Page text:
Tuesday January 3rd 2012, 12:50 PM
Comment by: Matthew K.
I'm not sure that most of us in the Marketing community have fully caught up to this reality. At a time when sophisticated "marketing automation" software increasingly allows companies to tailor communications to individuals based on their habits and preferences, I don't hear anything about this topic. Copywriters are generally instructed to write in "American English", "British English" or "Simplified English". Maybe the time has come to become more polydialectic.
Tuesday January 3rd 2012, 5:38 PM
Comment by: Mary Lee M.
My company has outsourcing development centers in India, and many of my team members are either in India or from India. My job sometimes consists largely of re-writing text, originally written in Indian English with Indian cultural references, so that it is correct by US English standards and acceptable to US English readers. US English is the standard because the vast majority of our clients use US English. The waving of banknotes does not make this any different than many other things in our world.

While most of my Indian co-workers accept textual editing readily enough, they tend to leave it to me to catch and change their idioms, rather than recognizing them and changing them themselves. Even fewer of them seem to care to work on their pronunciation. My own experience is like Roger Dee's: a misplaced phonemic emphasis seems to block my comprehension. It is a neurophysiologic block and my brain wants to turn off. I put up with it in my co-workers (where I've trained my ears to pick up the most commonly misplaced emphases). I coach them when they ask (don't try this if they haven’t asked). But I will not-I will not-put up with it from a call center. I hang up. I go do business with someone who doesn't put me through that.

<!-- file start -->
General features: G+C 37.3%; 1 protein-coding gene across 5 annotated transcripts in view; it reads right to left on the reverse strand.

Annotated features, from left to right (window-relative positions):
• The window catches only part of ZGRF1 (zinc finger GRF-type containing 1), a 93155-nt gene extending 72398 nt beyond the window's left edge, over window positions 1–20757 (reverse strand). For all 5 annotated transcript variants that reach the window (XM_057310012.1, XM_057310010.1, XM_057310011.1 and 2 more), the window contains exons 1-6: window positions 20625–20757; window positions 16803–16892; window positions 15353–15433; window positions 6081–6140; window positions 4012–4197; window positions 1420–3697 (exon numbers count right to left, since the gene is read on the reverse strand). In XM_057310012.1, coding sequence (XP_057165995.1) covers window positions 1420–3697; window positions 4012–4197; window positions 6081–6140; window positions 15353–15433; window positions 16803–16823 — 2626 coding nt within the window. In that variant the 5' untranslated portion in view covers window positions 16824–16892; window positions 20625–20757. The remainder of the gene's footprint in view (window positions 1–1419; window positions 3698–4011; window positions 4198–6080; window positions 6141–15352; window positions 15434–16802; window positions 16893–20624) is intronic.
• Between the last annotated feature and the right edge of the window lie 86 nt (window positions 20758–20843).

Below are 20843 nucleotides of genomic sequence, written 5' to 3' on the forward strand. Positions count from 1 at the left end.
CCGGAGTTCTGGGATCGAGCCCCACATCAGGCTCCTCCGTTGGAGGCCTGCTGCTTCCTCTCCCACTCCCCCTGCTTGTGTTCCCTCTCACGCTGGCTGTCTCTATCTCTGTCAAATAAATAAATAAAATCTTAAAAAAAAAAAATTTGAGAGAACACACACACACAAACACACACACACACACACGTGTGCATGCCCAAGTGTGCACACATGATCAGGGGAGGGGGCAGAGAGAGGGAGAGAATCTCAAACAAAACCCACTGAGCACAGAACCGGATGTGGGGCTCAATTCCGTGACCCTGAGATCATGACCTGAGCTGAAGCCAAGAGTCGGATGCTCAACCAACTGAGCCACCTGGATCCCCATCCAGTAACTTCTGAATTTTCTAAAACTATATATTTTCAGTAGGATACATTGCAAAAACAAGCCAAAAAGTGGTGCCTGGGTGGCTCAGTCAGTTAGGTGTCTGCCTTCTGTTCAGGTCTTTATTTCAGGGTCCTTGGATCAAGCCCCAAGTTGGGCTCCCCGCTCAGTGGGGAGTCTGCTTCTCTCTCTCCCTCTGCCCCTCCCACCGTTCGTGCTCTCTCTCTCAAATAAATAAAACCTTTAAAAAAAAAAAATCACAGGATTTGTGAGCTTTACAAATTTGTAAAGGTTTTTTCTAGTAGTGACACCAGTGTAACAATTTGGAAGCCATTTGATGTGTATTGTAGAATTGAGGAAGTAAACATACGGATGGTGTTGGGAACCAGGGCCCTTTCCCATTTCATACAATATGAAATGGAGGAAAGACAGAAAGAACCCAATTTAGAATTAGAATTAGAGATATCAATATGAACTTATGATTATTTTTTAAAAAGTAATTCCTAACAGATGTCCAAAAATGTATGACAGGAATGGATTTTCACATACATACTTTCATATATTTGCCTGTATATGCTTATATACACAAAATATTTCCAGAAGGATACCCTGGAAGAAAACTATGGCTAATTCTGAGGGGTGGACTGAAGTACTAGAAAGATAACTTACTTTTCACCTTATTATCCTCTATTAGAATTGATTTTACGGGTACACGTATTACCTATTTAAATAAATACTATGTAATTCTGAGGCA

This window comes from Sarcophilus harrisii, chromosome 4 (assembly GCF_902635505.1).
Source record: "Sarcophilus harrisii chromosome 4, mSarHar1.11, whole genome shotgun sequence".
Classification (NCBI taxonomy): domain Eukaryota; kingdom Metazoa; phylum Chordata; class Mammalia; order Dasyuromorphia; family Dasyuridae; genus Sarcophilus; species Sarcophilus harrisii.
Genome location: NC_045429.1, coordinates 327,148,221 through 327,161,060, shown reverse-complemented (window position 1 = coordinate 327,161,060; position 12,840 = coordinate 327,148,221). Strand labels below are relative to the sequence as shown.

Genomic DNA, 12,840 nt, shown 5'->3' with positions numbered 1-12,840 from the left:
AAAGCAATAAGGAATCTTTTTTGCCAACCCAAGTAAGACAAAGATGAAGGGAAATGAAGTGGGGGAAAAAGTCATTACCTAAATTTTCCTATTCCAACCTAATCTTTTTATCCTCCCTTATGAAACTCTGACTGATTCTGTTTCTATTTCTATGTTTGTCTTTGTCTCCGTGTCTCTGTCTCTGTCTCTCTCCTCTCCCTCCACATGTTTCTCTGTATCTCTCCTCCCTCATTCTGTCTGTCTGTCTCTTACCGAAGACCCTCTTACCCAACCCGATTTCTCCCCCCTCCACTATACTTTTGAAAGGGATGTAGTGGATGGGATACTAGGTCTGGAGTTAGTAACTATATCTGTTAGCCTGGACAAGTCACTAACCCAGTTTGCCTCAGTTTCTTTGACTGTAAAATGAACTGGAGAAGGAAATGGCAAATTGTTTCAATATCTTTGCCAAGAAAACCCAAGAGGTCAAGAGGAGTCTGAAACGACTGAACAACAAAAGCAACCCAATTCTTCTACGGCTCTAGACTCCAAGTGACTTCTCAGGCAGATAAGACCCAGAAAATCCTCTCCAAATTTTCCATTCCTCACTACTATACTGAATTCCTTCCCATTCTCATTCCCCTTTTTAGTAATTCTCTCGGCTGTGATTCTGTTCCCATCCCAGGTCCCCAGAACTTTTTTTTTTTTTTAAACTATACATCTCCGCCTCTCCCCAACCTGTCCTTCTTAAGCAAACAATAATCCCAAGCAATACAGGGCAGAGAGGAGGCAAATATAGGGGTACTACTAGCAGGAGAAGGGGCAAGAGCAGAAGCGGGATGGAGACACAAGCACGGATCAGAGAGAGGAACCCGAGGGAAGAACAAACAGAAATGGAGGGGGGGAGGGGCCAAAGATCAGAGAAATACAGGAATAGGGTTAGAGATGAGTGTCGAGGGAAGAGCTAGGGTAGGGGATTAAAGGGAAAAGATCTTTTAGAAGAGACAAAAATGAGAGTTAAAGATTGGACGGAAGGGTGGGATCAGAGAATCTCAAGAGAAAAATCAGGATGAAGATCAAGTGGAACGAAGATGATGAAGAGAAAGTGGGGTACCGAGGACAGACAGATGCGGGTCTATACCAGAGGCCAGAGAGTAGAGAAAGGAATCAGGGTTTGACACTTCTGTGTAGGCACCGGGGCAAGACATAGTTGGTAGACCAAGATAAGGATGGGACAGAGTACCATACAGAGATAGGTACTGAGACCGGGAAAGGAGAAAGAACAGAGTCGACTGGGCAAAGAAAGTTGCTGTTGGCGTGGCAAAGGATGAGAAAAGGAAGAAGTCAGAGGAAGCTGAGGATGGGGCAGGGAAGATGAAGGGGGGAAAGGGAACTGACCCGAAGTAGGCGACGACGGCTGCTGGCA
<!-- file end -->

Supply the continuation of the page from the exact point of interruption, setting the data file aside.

I disagree with Matthew K., though, that it is time to become more polydialectic. I believe that, precisely because English is a mongrel composition and the morphing of English will continue in the increasingly connected and globalized world we have today, we are going to see—perhaps beginning in our lifetimes—the morphing of English back into a language that is more similar from location to location than it is today. US English will continue to influence, but along the way it will also be influenced, and may pick up some of those now-foreign idioms, may change the way some words are spelled, and may even change some word definitions. Etymologies hundreds of years from now may be very interesting indeed. The precedence for rapid change in the rules has already been set by the introduction and acceptance of so many changes brought on by technology. As technology brings English-speaking people from different parts of the globe into more frequent contact with one another, how can our wonderful, mongrel English not reflect that? Perhaps, instead of “this-English” and “that-English,” our written language may someday go back to being just “English” again.
Tuesday January 3rd 2012, 6:04 PM
Comment by: Roger Dee (Haslett, MI)Top 10 Commenter
I'm with Mary Lee M and happy that she understood my meaing precisely!
Thank you, Mary.
It's the neurologic connections, stupid!
Tuesday January 3rd 2012, 6:11 PM
Comment by: Roger Dee (Haslett, MI)Top 10 Commenter
Did you catch my veiled reference to, "It's the economy, Stupid."
I hoped nobody felt insulted.
This IS all in fun, isn't it?
Tuesday January 3rd 2012, 6:39 PM
Comment by: Marla H. (Lakeway, TX)
You should make in iPhone app to use on the go!!
Tuesday January 3rd 2012, 7:01 PM
Comment by: Matthew K.
Mary Lee M's comments are very thoughtful. I don't share her view that technology will re-point us in the direction of once again "being just English", however. At least, not as we've understood "being just English" thus far. While technology may enable us to "translate" each other better, I see the rise of lexicons, idioms, argots and locally specialized dialects winning the field. Which is stronger, the desire to be broadly understood or the desire to define oneself specifically, and identify closely with one tribe or another? Maybe what we'll see is some kind of hybrid: a sort of global "minimally comprehensible koine English" for certain kinds of communications with a proliferation of dialects based on very thin-sliced communities...